By PATRICK NEUSTATTER
WHEN a good friend asked me, “What do you think of marijuana?” I thought telling him “it’s the best thing since sliced bread” might hurt my seriousness as a doctor. But he’s been battling cancer and was really asking my opinion on medical marijuana as a treatment and not my personal tastes.
Medical marijuana is a hot topic that this friend’s oncologist, Dr. Chris Vaughan, is exploring. He asked me to watch two episodes of Vaughan’s “Cancer Shop Talk” podcasts, available on the Hematology Oncology Associates of Fredericksburg website.
My friend told me he wanted something to manage pain, anxiety, and insomnia, and was interested in trying cannabis products, but was put off by the logistics for get it.
I told him that I wasn’t well informed on the whole subject, but that I was interested and happy to do a little research – although it turned out that he kind of jumped on tear.
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Wired to get high?
I know cannabis contains a bunch of different cannabinoids that have different properties and are used to treat various symptoms. CBD, for example, has become popular and is available without a prescription because it doesn’t contain that other baddie, cannabinol, THC, the ingredient that gets you high.
What has always puzzled me is why do our bodies have cannabinol receptors? Are we naturally programmed to get high? Smoke some weed ?
The answer is that we have a whole endocannabinoid system, receptors and neurotransmitters involved in pain/mood/appetite control, cognition, memory and certain functions of the immune system. It turns out that exogenous cannabis acts on the receptors.
Recently there has been a lot of interest in medical cannabis, although a few products, such as Marinol, have been used since the 1980s for AIDS patients to treat anorexia, nausea and vomiting from chemotherapy . But Marinol’s approval helped pave the way for the legalization of the use of other cannabis products.
The accessibility of medical cannabis products has become easier since July 1, when the requirement to register with the Virginia Board of Pharmacy was dropped. Now all you have to do is see a licensed physician, physician assistant, or nurse practitioner, in person or via telemedicine. There are many options for this, including Dr. Vaughan’s office, or find one on the Virginia NORML website. Once you have a certificate, you can go to a dispensary.
This should make life easier for the many “patients who are unclear about the legal requirements,” Vaughan told me. Although he notes, doctors are often not well informed either, not only about the legality, but about the properties of medical cannabis. “And some consider it a bit of a taboo,” although there are many organizations that promote the training of doctors and nurses.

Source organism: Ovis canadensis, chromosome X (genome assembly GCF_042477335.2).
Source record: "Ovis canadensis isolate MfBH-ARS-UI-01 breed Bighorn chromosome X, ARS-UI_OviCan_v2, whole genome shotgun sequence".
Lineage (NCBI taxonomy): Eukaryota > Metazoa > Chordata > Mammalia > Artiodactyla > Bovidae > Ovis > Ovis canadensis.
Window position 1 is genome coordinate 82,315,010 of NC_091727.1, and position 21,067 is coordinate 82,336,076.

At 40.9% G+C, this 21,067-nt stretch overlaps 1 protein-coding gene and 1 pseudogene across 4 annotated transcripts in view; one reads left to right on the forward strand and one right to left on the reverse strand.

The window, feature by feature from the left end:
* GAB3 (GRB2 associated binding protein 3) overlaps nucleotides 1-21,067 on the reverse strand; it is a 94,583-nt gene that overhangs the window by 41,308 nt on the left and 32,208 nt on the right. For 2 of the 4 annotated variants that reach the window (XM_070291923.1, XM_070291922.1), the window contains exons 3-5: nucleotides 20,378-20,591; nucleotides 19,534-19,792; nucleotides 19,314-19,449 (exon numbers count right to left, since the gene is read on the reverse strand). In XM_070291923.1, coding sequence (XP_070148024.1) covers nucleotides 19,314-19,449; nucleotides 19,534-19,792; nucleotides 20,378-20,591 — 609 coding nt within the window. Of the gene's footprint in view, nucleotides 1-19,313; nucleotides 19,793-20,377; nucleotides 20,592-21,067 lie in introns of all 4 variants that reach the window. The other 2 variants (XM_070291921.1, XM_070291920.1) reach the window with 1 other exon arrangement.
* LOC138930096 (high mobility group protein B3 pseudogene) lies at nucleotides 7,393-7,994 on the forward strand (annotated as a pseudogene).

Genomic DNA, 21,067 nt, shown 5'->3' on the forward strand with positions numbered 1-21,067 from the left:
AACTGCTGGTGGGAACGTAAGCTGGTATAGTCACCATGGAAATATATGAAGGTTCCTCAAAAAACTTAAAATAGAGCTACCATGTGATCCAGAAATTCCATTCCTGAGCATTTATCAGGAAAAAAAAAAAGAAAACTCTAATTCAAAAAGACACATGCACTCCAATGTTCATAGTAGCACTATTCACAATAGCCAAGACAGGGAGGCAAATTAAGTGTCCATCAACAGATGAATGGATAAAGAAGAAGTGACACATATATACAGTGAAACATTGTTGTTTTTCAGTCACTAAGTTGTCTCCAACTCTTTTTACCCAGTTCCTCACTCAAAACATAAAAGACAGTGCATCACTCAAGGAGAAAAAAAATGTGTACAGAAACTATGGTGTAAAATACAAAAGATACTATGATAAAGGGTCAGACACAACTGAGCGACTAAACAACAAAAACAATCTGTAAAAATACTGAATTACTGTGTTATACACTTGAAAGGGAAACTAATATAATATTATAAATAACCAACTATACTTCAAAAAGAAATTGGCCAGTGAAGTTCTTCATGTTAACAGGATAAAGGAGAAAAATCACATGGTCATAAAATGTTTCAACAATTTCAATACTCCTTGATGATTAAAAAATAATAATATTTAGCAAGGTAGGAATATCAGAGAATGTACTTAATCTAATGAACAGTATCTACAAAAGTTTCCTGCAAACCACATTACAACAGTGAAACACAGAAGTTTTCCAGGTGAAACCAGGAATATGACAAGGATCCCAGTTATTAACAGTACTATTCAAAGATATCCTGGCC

Although I was not much help in informing this friend on the subject, he had already obtained a certificate and visited a dispensary by the time I was able to speak to him again.
Since receiving radiation treatment in Richmond, he decided to go to the Green Leaf Dispensary, “well located among Richmond’s old tobacco warehouses”, he noted – a warehouse itself, with a large production operation behind, and a sales store in the front (a list of other dispensaries can also be viewed on the NORML website). “My ID and certificate were checked by security, then I was sent to speak to Rusty,” he told me.
Currently, it seems that people in dispensaries are some of the most knowledgeable about corresponding symptoms such as nausea, pain, insomnia, anxiety, and inflammation with the alphabet soup of different cannabinoids (CBD , CBG, CBN, THC) or other components such as terpenes. . Or help decide whether sativa or indica properties will be best. Also, advising if dried flowers, concentrates, oil filled cartridges, tinctures, tablets or chews would be the right choice.
Although becoming a respectable medical product, the exotic names that Green Leaf – and other dispensaries – give to their products, like Blackberry Kush III, Pure Vida, Rum Cake, Sour Ghost. Or the Love Affair, 3 Popcorn Buds, SuperMaxII, or Wipe-Out products my friend showed me he bought at the dispensary—looking like a kid from a candy store—suggest there’s a little overlap, at least in the naming of medical and recreational products.
Hopefully that’s not enough to piss off the FDA and other powers that be, who are a bit nervous about allowing intoxicants as well as drugs, which also include opioids, amphetamines, and cocaine. .
Cannabis is very safe and does not cause the same physical dependence. And, as Dr. Vaughan pointed out, its use can reduce the craving for more dangerous and addictive substances, like opioids.
Now we just need to convince the entire medical profession that medical cannabis has real merit, and that patients are not just looking to get high, but want access to an ever-growing range of effective therapies.
Dr. Patrick Neustatter of Caroline County is the author of “Managing Your Doctor: The Smart Patient’s Guide to Getting Effective Affordable Healthcare”.